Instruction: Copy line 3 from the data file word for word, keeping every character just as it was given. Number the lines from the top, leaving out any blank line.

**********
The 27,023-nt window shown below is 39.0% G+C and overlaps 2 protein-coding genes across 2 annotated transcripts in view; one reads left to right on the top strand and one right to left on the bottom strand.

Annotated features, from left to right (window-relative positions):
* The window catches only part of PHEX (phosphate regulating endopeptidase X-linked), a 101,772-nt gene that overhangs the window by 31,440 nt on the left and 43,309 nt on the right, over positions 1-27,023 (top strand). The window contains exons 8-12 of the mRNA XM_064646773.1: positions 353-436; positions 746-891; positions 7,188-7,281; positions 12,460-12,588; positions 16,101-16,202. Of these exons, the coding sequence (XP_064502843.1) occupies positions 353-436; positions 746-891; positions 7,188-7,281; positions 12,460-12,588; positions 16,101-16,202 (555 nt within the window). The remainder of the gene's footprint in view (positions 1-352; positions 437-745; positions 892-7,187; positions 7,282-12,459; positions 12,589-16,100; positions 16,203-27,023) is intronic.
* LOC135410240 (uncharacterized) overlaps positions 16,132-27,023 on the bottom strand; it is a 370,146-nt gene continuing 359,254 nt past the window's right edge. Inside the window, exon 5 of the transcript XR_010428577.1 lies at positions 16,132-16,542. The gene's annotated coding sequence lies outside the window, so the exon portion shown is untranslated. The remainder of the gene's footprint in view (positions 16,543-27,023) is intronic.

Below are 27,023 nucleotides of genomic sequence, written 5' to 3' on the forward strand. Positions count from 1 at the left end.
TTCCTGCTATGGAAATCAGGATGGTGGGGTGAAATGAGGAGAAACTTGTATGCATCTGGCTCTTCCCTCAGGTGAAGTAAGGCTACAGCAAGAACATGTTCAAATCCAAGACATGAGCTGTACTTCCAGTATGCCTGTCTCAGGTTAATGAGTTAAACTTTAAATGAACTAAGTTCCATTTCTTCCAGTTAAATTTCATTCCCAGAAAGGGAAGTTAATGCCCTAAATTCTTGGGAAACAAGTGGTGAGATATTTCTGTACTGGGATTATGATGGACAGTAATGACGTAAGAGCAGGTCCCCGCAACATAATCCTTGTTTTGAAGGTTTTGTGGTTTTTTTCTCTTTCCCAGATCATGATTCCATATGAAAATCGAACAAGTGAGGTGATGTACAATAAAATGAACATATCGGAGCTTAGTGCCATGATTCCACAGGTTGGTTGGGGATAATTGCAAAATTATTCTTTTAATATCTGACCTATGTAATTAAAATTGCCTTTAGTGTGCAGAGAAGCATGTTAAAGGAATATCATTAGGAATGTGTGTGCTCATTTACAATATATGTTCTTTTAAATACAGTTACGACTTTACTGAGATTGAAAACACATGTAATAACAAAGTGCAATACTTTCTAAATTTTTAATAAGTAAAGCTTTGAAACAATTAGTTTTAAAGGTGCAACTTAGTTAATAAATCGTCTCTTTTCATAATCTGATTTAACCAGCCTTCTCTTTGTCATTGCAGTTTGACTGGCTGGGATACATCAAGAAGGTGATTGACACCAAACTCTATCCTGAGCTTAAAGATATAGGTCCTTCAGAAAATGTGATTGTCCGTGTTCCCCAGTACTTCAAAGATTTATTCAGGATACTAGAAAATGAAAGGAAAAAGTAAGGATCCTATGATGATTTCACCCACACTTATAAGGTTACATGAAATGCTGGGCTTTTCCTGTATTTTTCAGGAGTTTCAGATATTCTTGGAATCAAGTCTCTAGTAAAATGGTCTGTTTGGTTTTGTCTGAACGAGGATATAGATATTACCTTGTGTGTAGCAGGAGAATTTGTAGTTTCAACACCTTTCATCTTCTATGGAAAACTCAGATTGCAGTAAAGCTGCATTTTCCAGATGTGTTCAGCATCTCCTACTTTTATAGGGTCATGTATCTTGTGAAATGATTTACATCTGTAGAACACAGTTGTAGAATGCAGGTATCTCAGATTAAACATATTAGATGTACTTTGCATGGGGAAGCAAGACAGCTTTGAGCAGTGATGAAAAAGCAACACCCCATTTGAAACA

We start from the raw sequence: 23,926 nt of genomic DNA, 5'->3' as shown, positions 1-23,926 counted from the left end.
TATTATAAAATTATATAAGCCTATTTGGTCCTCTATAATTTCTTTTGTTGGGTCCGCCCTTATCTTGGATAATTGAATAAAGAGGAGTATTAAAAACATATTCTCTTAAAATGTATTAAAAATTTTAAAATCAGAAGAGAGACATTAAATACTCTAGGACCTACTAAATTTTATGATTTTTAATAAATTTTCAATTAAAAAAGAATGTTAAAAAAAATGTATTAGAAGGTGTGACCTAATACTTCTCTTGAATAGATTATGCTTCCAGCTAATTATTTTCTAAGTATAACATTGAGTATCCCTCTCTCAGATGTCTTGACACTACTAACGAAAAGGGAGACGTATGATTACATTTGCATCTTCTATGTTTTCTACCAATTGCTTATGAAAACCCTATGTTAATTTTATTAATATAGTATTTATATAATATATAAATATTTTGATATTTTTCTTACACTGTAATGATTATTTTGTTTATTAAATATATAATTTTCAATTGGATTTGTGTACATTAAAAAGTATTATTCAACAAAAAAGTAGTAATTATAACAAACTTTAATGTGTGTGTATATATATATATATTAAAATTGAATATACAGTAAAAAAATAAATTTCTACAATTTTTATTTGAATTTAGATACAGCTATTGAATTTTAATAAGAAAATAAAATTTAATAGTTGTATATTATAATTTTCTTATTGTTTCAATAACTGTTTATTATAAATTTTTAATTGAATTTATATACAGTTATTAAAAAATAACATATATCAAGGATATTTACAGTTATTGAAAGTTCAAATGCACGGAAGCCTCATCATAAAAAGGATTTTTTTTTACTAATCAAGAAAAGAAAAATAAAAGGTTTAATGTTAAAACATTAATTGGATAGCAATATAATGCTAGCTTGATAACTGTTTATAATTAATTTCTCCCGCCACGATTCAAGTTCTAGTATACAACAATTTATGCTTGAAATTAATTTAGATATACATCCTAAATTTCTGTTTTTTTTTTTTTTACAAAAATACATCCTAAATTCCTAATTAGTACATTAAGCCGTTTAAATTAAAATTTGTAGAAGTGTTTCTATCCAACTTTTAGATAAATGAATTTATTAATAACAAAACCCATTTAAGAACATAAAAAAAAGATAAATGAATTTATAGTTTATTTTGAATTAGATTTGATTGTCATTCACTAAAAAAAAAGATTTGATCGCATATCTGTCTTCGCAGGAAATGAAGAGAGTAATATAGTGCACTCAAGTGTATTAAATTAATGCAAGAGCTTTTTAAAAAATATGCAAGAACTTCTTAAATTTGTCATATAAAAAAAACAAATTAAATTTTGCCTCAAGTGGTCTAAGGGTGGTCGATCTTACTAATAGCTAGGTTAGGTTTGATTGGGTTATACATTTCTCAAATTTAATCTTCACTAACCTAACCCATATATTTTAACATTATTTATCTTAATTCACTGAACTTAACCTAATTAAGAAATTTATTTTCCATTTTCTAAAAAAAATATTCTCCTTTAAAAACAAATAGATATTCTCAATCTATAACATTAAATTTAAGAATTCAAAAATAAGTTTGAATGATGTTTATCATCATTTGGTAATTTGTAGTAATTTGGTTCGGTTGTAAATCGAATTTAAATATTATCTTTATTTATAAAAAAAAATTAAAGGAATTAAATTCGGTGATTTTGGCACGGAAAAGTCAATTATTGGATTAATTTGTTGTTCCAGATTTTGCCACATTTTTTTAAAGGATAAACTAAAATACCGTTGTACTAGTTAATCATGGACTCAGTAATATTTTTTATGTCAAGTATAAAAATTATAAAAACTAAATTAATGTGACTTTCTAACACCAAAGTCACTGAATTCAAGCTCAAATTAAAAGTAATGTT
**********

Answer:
* The window catches only part of PHEX (phosphate regulating endopeptidase X-linked), a 101,772-nt gene that overhangs the window by 31,440 nt on the left and 43,309 nt on the right, over positions 1-27,023 (top strand). The window contains exons 8-12 of the mRNA XM_064646773.1: positions 353-436; positions 746-891; positions 7,188-7,281; positions 12,460-12,588; positions 16,101-16,202. Of these exons, the coding sequence (XP_064502843.1) occupies positions 353-436; positions 746-891; positions 7,188-7,281; positions 12,460-12,588; positions 16,101-16,202 (555 nt within the window). The remainder of the gene's footprint in view (positions 1-352; positions 437-745; positions 892-7,187; positions 7,282-12,459; positions 12,589-16,100; positions 16,203-27,023) is intronic.